NEW COTTON POLICY
Aims at encouraging production of contamination-free cotton
By AMANULLAH BASHAR
Aug 12 - 18, 2002
Cotton crop that provides a strong base for the economy of Pakistan continues to remain in the news because of clash of interests of the different segments of the stakeholders especially in the textile economy.
Despite acute shortage of water, which is source of life for the agricultural activities, the farming sector is doing a wonderful job by producing the cotton crop matching to the current needs of the local industry. However, like every large sector, the cotton industry also facing with problems and challenging targets such as meeting the local requirement, pricing interests, involvement of the government quarters in the cotton market and also to produce contamination-free cotton to meet the demand of the international buyers for quality products.
In order to address all these problems a new cotton policy is on the anvil and is likely to be announced shortly. Whatever the reasons may be the area for cotton cultivation has been reduced for the next season, may be because of shortage of water or other factors diminishing the interest of the growers.
Due to reduced area under cultivation it is feared that Pakistan may have to import raw cotton this year due to 8.9 per cent fall in cotton sowing area this year as compared to 2001-2.
The latest figures received by the ministry of food and agriculture and livestock from the provinces indicated that the total area brought under cotton cultivation was 26,35,100 hectares as against 28,93,000 hectares dedicated to cotton crop in 2001-02.
The market has already responded to the likely shortfall in availability of cotton as evident from the current rates of phutti. Whereas its price had not been allowed to rise above Rs750 per 40 kg last year, this year the prices range between Rs915 to Rs925.
The low prices paid to farmers coupled with late availability of irrigation water contributed to a steep 11 per cent drop in cotton area in Punjab (around 84 per cent of the total area of Pakistan brought under the cash crop).
The government has fixed the minimum price of phutti at Rs800 per 40 kg and designated the Trading Corporation of Pakistan, the second buyer, to purchase phutti in the event of its prices dropping below it.
No decision had been taken as yet about imposing any such levy. Any such measure would be part of a broad-based cotton policy that would address all the relevant issues.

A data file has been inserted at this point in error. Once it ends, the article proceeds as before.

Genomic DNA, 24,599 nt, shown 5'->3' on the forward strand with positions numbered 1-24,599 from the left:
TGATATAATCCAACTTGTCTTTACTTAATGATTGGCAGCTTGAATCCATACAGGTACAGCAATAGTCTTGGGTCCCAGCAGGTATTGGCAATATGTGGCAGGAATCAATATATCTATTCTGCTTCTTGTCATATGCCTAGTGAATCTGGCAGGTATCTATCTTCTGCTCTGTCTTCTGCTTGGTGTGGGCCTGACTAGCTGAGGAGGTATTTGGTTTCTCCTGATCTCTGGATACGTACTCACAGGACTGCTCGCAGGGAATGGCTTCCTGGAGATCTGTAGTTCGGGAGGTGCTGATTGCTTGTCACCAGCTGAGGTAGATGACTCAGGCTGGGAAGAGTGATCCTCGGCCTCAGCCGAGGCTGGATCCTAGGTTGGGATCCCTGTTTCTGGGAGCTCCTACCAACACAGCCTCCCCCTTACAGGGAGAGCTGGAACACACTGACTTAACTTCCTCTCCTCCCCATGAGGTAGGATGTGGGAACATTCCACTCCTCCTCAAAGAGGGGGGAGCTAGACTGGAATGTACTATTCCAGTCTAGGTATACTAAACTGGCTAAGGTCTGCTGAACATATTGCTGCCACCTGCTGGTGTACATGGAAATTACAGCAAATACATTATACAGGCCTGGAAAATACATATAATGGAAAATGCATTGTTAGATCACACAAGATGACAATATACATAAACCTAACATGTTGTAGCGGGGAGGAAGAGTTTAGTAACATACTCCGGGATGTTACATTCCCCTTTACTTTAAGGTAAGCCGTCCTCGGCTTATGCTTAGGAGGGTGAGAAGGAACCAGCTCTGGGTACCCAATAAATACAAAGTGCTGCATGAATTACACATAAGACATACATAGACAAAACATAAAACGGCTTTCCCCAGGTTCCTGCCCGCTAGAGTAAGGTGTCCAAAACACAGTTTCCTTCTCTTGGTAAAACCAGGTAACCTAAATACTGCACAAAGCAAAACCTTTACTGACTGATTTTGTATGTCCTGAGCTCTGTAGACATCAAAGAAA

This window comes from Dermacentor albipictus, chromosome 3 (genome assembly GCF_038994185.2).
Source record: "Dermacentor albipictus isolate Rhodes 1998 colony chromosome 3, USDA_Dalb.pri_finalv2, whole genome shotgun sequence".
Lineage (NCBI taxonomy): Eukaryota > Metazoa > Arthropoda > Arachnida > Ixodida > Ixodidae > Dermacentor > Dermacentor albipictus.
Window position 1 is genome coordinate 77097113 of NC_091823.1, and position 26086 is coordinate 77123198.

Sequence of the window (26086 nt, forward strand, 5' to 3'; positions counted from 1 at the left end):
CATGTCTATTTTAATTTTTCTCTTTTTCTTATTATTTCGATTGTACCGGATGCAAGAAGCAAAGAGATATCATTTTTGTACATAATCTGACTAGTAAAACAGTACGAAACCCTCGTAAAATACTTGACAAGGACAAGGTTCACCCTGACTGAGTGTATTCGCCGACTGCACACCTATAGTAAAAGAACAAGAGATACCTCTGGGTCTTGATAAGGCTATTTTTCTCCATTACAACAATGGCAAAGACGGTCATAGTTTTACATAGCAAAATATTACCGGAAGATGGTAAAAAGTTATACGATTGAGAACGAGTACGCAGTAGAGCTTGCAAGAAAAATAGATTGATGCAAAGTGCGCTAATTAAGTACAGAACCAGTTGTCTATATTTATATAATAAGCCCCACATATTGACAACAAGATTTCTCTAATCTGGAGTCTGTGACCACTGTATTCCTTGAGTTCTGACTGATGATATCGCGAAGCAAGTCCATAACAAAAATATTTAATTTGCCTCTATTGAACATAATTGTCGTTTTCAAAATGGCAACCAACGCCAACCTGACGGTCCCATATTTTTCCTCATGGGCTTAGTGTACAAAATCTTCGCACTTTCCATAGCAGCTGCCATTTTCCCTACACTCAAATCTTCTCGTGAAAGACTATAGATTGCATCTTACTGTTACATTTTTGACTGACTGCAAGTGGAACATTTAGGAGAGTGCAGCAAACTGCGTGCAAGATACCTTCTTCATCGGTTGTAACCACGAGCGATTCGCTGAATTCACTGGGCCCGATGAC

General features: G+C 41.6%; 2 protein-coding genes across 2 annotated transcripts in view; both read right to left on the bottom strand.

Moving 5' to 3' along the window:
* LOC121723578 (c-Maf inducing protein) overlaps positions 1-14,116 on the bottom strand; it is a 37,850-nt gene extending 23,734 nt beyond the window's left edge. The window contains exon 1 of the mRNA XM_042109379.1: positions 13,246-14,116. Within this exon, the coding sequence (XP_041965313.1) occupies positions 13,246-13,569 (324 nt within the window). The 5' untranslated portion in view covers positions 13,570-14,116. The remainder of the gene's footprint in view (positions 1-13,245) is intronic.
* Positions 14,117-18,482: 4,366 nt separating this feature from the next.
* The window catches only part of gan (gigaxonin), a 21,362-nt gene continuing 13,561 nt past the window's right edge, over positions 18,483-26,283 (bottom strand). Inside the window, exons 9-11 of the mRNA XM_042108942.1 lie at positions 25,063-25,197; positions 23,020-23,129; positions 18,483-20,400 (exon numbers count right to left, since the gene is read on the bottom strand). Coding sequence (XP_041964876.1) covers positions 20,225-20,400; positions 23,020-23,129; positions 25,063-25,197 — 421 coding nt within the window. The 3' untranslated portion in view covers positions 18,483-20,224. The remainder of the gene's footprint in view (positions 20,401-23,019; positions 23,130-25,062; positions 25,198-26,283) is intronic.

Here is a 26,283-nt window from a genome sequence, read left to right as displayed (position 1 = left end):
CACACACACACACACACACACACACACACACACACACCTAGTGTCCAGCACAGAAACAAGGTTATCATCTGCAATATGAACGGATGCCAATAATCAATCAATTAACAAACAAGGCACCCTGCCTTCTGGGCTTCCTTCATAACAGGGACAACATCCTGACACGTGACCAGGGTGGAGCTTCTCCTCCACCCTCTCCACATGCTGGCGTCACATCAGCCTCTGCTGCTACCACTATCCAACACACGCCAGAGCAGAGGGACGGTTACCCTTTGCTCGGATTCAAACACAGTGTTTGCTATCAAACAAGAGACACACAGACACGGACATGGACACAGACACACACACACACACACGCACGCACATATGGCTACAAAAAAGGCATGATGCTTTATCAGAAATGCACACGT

The government is however about to announce a long term package of the policies to rid the cotton affairs of various weaknesses, to identify the gaps still persisting in cotton production, processing and trading and remove these.
In this connection, the ministry of food and agriculture has already held meetings with representatives of provincial governments.
It is envisaged under the plan to amend cotton control acts of the provincial governments for enforcement of quality cotton.
At present the contamination of lint ranged between 18 to 19 grams per cotton bale. Last year, ministry of food and agriculture conducted a successful experiment in Rahim Yar Khan and as a result, the contamination was reduced to 5 grams.
Under the experiment, the incentives were given to farmers in the shape of additional payment of Rs220 per 40 kg of lint for zero contamination. The farmers who reduced it to 2.5 per cent were paid Rs70 per 40 kg in addition to the normal rate.
The international standard however required that contamination be limited to 2.5 grams per bale.
Another objective of the proposed new cotton policy would be to reduce the moisture content in cotton from the present 12-13 per cent to 8.9 per cent.
The new policy would also review the system of Research and Development relating to cotton in the country and consider means to improve it for raising productivity of cotton, improving its quality.
A package enfolding a number of lucrative incentives for cotton sector is to be announced in the new cotton policy due any time in the current month.
The new policy is believed to ensure TCP's role as a second buyer in the market as TCPís present in the market would keep cotton prices at an optimum level, besides ensuring good price of the produce for growers.
As per policy decision, the TCP would stay in the market and ensure that crop prices are not below fixed prices.
The government has also announced Rs800 per 40 kg as indicative price of raw cotton for 2002-2003. However, this price is being considered low in the wake of good prospects for new crop to fetch better rates in the international markets. The policy would address the issue of credit availability to the stakeholders at concessional rate. It would ask the commercial banks to provide loans to the stakeholders of cotton sector at 14 per cent interest.
In order to achieve the target of zero-rated contaminated cotton the government is going to have a new premium formula based on three slabs. Lower contamination would get higher premium. Below 2 per cent contamination ratio would be considered as the best quality lint and its producer would get Rs250 per 40 kg as premium.